Ideation, Futuristic, and Intellection: seeing those three strengths at the top of my list suddenly brought so many things into focus. I now understood why I spent so much of my time thinking (intellection) about possibilities and envisioning what could be (futuristic) and coming up with a million ideas related to all the possibilities (ideation.)
I would see one good idea - for example, a friend using her creativity to open an Etsy store - and it would spark lots of ideas and possibilities. I envisioned what I might sell if I had an Etsy store. I came up with some really good ideas. I executed one of them - I put significant time and effort and a little bit of money into starting one. I had lots of great visions for this particular idea.
But then, like so many of my ideas, it fizzled out.
And I felt like a failure.
And I cried some tears.
And I felt like all my excitement about the idea was now foolishness in the eyes of everyone who had heard me talk so enthusiastically about it.
I felt this way about at least four other major projects that I'd undertaken in the past six years - like a big, fat failure.
Sometimes I would lay in bed at night and think about my failures. (I don't recommend this. It's a lot like looking up your health symptoms on Web MD - it only leads to trouble.) The reality of failure would wash over me and I had the thought that I just wasn't good at follow-through and I never would be. Ever. Period.
I thought this was a major character flaw that would keep me from being successful. If I could only fix this character flaw, then maybe I would have a chance.
And so I would begin anew, finding another idea that was better than the last, determining to have the willpower to follow through this time. This time would be different. It had to be.
But it wouldn't be different.
And there would be tears.
And more late night musings and prayers and questions.
And then one day I discovered the amazing truth that my perceived character flaw was actually my strength.
It was MY STRENGTH!
I cannot tell you the joy I had when I found out that my strength was having ideas, not carrying them out. Up until that point I had assumed that every good idea that came into my brain was given to me so I could see the idea realized. It was as if each of my ideas was a ball, and with every new ball that came at me I thought it was my job to keep it in the air. Keep juggling, Erin.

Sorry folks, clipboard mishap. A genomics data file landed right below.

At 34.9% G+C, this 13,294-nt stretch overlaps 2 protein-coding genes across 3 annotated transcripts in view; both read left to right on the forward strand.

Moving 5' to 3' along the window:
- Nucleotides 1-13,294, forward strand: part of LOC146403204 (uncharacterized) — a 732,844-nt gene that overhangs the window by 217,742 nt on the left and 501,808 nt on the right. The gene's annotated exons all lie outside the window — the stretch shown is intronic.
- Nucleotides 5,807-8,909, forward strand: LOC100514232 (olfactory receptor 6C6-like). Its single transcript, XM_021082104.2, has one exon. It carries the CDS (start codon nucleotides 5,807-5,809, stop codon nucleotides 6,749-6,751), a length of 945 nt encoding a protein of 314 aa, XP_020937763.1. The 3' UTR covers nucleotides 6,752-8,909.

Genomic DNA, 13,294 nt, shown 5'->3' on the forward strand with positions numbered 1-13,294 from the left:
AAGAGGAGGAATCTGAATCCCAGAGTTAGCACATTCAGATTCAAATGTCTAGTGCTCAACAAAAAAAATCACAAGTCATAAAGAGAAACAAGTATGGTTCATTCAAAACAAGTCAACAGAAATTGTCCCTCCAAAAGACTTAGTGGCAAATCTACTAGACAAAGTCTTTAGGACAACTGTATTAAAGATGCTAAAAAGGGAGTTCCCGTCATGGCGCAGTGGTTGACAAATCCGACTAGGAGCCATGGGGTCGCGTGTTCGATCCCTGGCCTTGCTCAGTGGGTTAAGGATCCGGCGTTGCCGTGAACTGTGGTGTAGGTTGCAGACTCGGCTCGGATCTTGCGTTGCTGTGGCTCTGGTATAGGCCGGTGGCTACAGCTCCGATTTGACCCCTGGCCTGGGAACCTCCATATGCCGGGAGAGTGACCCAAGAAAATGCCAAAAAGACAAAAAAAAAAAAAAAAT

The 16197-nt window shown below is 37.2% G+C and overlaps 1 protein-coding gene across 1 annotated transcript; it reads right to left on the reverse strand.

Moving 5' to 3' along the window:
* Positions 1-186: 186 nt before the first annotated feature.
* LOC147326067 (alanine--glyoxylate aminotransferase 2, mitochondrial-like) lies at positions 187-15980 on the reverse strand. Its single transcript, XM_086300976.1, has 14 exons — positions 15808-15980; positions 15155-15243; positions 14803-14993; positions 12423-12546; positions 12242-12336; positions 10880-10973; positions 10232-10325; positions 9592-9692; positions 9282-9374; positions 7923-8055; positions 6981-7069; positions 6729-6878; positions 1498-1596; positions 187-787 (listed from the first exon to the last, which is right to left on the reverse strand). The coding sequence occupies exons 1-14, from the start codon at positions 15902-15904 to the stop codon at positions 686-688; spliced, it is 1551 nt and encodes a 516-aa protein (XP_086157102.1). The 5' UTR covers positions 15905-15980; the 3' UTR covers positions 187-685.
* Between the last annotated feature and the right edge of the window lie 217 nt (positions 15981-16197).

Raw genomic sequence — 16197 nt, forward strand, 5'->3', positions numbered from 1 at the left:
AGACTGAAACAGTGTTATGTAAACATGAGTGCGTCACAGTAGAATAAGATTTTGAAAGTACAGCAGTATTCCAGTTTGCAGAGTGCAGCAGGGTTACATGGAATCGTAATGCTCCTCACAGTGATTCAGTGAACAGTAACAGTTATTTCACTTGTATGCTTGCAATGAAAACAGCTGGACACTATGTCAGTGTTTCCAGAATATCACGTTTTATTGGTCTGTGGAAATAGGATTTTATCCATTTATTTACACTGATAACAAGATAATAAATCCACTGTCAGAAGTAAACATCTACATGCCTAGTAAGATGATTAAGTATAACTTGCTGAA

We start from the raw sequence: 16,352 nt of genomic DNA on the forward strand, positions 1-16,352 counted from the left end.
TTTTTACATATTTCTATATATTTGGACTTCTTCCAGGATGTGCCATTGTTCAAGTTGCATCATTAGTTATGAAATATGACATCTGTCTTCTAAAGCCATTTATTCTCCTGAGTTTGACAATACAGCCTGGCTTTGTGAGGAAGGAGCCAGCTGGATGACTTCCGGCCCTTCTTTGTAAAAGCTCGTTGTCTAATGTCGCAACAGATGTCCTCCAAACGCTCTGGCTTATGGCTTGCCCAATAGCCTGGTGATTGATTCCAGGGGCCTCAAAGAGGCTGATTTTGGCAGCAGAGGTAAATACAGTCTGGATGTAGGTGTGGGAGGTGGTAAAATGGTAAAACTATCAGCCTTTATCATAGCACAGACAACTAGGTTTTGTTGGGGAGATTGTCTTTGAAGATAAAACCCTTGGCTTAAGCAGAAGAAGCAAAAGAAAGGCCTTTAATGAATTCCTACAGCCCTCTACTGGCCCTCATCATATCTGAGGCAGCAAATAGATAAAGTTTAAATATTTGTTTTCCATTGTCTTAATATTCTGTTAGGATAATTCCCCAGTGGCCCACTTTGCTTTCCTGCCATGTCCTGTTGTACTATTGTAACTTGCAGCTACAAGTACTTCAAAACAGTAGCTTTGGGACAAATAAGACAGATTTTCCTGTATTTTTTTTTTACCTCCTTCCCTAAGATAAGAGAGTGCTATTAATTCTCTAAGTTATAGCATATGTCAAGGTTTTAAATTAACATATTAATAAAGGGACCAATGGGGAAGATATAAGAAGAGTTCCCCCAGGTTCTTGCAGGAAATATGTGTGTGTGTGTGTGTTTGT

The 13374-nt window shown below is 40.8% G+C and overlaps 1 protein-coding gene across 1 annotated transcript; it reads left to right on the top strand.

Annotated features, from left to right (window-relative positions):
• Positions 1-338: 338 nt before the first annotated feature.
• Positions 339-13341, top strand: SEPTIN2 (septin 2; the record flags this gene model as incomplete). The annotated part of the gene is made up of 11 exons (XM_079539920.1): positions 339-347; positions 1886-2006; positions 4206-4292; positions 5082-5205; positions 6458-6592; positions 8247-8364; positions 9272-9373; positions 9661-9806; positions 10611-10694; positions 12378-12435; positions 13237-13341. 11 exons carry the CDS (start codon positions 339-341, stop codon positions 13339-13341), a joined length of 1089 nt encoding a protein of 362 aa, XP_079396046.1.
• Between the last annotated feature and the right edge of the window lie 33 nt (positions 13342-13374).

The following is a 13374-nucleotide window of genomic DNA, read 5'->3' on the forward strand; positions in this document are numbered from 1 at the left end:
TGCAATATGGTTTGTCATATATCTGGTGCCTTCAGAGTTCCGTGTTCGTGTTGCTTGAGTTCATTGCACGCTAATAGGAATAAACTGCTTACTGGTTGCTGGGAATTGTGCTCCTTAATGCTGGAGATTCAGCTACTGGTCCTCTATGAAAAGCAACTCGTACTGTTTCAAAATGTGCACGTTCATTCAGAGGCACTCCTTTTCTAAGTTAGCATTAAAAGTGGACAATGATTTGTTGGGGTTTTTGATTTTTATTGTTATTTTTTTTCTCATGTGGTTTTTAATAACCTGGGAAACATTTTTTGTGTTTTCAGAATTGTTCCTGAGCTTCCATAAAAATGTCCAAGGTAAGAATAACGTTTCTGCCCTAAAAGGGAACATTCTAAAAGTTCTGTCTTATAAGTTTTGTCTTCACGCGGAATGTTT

I assumed that everyone had ideas, all the time. And I assumed that everyone did a better job of juggling them than I did.
But when I discovered my strengths and I saw that my gift for thinking about ideas and possibilities was not the norm for everyone, I suddenly had the freedom to drop all of those balls. I had the freedom to filter them - to throw some away, and to put some aside for later, and to pass some of them on to other people. I could end the exhausting three-ring circus act of trying to keep them all in the air.
I've learned to redefine success, which in turn has allowed me to redefine failure. I can be okay knowing that I have limited momentum for each of my ideas - I no longer expect to have the momentum to carry them all the way through. Failure to execute no longer constitutes failure for Erin. Success now looks like having lots of ideas and allowing myself time to think and the confidence to share my thoughts and ideas and visions of the future with others.
This changed the paradigm of my life, and in the next two posts I'll talk about what that looks like at work and at home.
I am so thankful that Jesus takes my failures and tears and the broken areas of my life and he makes beautiful things out of them. Here is one of my favorite songs - it's a celebration of what Jesus has done in my life, and also a prayer for the areas that still feel messy and dusty and old and hopeless. "You make me new - you are making me new." Hallelujah!